Classics Are Kicked off the Curriculum; ENGLISH LITERATURE TEACHING HIT BY DUMBING-DOWN ROW

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Byline: DOMINIC HAYES

A NEW row erupted today over the "dumbing down" of A-levels and GCSEs.

The most popular English literature GCSE course, taken by more than 400,000 pupils last year, does not require candidates to read any novels by Charles Dickens, Jane Austen or Charlotte Bronte.

Those taking the Assessment and Qualifications Alliance's English literature A-level are also allowed to avoid pre-20th century novels.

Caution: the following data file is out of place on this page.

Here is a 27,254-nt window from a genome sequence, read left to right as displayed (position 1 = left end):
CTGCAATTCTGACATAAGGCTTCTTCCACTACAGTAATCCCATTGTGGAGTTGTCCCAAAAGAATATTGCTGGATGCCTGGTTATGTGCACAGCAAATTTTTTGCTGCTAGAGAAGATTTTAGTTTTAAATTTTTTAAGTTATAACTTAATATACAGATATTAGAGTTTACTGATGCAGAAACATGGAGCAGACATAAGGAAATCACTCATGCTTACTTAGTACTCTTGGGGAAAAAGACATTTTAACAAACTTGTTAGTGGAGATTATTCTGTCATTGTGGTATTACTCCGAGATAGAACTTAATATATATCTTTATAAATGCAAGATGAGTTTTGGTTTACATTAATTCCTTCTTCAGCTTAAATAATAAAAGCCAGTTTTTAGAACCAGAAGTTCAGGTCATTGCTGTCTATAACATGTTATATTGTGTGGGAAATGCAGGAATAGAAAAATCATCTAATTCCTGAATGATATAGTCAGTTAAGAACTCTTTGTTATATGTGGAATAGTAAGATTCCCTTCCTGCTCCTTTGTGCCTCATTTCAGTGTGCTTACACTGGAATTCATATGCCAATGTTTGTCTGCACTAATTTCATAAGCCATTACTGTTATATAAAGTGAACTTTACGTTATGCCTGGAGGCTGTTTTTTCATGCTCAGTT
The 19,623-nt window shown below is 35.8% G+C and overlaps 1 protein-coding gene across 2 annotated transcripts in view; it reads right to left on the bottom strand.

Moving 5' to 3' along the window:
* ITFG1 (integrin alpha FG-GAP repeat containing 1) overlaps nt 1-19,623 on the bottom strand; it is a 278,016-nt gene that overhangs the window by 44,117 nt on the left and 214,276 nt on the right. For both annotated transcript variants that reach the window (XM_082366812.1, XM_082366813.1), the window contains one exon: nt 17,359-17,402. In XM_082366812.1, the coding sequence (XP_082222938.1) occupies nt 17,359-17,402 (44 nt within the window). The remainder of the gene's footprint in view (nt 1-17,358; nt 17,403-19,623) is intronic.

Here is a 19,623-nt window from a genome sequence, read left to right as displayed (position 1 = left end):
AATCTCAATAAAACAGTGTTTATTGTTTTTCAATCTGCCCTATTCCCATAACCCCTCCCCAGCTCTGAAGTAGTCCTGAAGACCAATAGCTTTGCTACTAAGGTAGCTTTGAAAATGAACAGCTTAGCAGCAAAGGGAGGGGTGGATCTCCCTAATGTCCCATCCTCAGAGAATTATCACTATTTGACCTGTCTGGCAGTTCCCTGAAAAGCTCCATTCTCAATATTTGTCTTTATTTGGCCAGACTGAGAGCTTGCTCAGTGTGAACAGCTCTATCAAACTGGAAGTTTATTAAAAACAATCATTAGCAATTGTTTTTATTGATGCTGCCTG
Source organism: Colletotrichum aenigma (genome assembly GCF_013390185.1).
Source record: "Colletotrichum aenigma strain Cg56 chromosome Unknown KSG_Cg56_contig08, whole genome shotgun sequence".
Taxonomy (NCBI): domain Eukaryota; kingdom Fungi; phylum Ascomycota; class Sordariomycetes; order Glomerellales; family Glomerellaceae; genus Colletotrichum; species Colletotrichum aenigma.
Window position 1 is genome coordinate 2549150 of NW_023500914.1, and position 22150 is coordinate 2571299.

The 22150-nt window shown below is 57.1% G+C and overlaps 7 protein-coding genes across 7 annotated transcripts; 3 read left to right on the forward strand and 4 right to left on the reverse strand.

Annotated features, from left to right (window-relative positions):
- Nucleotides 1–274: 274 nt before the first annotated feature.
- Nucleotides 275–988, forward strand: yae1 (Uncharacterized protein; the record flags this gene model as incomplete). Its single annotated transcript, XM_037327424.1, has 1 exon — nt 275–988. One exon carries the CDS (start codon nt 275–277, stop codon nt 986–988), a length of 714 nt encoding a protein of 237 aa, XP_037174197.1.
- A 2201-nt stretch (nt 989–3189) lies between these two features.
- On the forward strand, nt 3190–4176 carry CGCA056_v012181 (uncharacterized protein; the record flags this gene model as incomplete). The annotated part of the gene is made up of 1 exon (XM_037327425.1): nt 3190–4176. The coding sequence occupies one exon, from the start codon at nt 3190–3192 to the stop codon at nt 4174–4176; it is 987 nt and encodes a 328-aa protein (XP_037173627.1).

The exam board said it had to cater for the "entire ability range".

AQA, which sets both exams, denied it was patronising to allow pupils to bypass Victorian novels because they might find their style too alien and confusing.

A spokeswoman for the exam board said GCSE pupils could study 19th-century literature as part of their coursework - worth 10 per cent of the marks.

Julia Parry, deputy head of English at St Martin-in-the-Fields High School for Girls, Tulse Hill, said: "My suspicion is that the exam board thinks that 21st-century children, especially those from the inner city, are not capable of understanding classic novels. …